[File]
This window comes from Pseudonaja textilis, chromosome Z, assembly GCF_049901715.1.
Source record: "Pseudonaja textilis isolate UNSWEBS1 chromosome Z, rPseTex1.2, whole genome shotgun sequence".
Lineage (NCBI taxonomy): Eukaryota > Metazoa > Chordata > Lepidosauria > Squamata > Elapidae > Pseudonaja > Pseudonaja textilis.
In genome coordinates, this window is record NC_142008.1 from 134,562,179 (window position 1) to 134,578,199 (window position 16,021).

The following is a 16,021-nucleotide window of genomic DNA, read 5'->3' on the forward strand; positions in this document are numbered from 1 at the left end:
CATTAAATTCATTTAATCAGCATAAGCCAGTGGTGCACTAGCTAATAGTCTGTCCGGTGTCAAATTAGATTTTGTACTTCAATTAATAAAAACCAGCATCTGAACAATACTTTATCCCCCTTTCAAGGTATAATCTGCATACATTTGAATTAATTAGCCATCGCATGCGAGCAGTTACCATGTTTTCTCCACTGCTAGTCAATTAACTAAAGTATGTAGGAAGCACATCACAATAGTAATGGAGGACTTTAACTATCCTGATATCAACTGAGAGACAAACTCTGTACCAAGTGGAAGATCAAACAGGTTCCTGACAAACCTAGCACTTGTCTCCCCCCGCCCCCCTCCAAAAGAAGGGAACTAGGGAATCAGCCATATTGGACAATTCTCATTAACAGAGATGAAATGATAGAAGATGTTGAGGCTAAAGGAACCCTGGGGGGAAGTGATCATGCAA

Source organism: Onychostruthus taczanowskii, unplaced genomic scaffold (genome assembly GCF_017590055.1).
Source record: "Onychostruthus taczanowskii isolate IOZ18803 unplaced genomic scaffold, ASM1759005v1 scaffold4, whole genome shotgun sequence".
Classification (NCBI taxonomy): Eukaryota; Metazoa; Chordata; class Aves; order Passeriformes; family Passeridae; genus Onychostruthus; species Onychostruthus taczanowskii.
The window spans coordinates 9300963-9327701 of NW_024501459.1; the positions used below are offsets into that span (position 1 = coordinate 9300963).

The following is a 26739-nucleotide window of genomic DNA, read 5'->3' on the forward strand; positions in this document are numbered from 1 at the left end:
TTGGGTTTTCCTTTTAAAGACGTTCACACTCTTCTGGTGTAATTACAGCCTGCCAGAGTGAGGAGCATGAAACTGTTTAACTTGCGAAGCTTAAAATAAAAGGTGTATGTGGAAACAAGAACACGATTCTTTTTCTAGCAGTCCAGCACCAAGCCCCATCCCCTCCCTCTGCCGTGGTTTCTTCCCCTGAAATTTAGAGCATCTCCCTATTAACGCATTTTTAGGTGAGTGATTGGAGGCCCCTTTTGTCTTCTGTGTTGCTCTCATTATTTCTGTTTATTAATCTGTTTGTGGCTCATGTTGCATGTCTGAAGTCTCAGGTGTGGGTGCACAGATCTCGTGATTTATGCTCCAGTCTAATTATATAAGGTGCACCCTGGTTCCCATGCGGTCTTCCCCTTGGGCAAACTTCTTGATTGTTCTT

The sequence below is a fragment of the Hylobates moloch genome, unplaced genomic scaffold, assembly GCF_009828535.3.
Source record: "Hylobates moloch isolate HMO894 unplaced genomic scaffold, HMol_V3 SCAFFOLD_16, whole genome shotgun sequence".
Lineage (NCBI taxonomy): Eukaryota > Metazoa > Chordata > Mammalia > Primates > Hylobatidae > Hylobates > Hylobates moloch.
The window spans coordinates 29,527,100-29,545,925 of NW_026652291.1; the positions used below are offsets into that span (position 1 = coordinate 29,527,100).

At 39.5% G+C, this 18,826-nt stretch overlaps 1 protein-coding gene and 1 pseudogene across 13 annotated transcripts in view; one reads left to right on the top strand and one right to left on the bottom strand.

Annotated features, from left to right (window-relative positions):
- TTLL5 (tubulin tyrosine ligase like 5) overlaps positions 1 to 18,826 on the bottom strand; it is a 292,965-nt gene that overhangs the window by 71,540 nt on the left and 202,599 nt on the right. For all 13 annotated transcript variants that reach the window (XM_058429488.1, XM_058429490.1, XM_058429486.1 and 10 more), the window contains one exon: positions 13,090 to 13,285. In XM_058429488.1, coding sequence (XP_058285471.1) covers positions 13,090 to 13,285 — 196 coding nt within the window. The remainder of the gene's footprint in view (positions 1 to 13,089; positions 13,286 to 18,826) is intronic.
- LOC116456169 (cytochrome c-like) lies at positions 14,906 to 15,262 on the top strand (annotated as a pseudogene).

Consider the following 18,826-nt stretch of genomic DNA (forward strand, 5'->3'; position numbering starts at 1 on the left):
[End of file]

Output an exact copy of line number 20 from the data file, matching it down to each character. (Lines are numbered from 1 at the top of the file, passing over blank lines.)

- LOC116456169 (cytochrome c-like) lies at positions 14,906 to 15,262 on the top strand (annotated as a pseudogene).